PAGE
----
Here Is More Good News for Pregnant Women With Covid-19
A new study shows encouraging outcomes for moms
Pregnant women around the world are scared about catching Covid-19 and passing it on to their babies. Obstetricians, like me, work to protect our patients and keep them safe, but much remains unknown about the novel coronavirus’s effects on pregnant women and babies.
A new paper published in the medical journal JAMA offers more encouraging news for pregnant women. Researchers at the University of Texas Southwestern Medical Center in Dallas published a study titled Pregnancy Outcomes Among Women With and Without Severe Acute Respiratory Syndrome Coronavirus 2 Infection.
The results show that 95% of women who tested positive for Covid-19 during pregnancy had no adverse outcomes. Five percent of infected women experienced severe complications such as pneumonia and respiratory distress.
This study also showed a low rate of newborn infections (3%) consistent with our previous reporting. Previously published data from the PRIORITY Study (Pregnancy Coronavirus Outcomes Registry) showed babies born to Covid-19-positive women do well with no increase in negative metrics such as low birth weight, difficulty breathing, apnea, or respiratory infections through the first eight weeks of life.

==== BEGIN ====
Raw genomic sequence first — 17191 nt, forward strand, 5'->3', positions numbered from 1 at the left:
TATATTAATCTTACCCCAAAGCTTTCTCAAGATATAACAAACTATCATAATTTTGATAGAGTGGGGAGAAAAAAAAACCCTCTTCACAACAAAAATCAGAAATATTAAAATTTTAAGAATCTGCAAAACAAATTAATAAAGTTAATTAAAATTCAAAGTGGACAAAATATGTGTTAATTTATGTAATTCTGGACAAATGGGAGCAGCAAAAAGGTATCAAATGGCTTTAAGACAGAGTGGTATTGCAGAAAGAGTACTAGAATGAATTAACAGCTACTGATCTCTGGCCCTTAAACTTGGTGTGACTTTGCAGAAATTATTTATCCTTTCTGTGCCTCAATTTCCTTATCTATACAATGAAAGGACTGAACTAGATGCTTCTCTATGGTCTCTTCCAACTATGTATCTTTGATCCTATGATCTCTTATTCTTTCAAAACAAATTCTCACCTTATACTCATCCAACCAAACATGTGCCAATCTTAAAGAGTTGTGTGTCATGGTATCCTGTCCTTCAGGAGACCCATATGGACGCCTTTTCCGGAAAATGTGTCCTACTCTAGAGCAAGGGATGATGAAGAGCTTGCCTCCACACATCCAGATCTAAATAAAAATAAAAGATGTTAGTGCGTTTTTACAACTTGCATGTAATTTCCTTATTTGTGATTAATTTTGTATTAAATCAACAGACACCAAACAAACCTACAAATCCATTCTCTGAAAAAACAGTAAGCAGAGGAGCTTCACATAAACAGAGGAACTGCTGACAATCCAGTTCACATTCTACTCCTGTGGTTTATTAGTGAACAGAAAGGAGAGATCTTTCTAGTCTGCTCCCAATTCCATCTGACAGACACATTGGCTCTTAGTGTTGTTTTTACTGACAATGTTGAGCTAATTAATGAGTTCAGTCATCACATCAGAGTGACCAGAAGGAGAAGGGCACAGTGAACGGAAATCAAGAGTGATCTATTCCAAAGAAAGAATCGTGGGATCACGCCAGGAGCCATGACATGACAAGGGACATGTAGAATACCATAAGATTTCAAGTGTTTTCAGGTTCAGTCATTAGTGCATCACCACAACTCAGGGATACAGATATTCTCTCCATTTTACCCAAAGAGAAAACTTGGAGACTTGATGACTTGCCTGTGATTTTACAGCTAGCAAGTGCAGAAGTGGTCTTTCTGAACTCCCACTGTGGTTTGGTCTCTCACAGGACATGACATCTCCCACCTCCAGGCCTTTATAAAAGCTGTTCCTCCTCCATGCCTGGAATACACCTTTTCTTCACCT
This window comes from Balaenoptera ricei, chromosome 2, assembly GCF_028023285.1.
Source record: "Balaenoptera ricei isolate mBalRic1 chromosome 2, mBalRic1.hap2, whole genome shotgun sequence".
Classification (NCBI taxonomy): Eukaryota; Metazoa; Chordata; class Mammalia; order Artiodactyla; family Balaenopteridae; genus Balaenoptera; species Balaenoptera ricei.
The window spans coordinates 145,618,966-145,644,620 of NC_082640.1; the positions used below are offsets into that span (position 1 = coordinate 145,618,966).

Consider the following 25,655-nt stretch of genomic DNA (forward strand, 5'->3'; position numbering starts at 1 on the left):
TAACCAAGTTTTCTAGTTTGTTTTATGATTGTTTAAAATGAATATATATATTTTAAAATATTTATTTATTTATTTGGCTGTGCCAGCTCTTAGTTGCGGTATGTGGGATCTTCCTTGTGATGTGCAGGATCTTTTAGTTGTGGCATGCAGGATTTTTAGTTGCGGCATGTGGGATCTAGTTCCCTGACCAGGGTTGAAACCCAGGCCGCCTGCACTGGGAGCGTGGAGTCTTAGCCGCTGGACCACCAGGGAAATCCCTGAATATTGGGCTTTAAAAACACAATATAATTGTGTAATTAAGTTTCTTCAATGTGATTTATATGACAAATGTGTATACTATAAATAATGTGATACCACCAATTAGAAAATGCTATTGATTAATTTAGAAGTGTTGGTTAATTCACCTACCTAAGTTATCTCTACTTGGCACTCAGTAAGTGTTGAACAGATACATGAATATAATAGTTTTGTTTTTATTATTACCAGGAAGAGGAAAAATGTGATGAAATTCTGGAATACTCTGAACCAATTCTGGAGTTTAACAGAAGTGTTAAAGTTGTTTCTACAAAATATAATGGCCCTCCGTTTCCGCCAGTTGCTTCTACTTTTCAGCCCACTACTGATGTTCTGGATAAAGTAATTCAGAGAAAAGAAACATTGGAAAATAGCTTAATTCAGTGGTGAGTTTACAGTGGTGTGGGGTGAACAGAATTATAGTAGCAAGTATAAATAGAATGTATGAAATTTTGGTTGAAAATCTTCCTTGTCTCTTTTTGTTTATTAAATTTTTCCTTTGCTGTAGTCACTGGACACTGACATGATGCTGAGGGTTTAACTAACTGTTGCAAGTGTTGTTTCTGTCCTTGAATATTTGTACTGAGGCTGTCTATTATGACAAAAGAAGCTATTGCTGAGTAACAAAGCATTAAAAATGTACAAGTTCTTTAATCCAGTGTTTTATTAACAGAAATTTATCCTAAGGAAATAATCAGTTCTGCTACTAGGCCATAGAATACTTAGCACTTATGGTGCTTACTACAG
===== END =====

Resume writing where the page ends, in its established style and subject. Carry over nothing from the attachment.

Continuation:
Based on current scientific understanding of Covid-19 infection in pregnancy, there is no evidence at this time indicating pregnant women are more at risk for severe illness from Covid-19 than the general public. In general, viral infections in pregnancy can lead to poor outcomes in mothers and newborns.
Pregnant women have a suppressed immune system and experience changes in the way the respiratory system functions. These physiological changes are essential but put pregnant women at a higher risk for respiratory problems when they contract other similar viruses such as MERS, SARS, influenza, or pneumonia.
This paper from UTSW adds to the growing body of medical evidence that most women who contract Covid-19 will do well. The authors acknowledge the scientific consensus that viral infections place pregnant women at risk but highlight the low number of sufficiently powered, large-scale studies conducted to accurately assess the…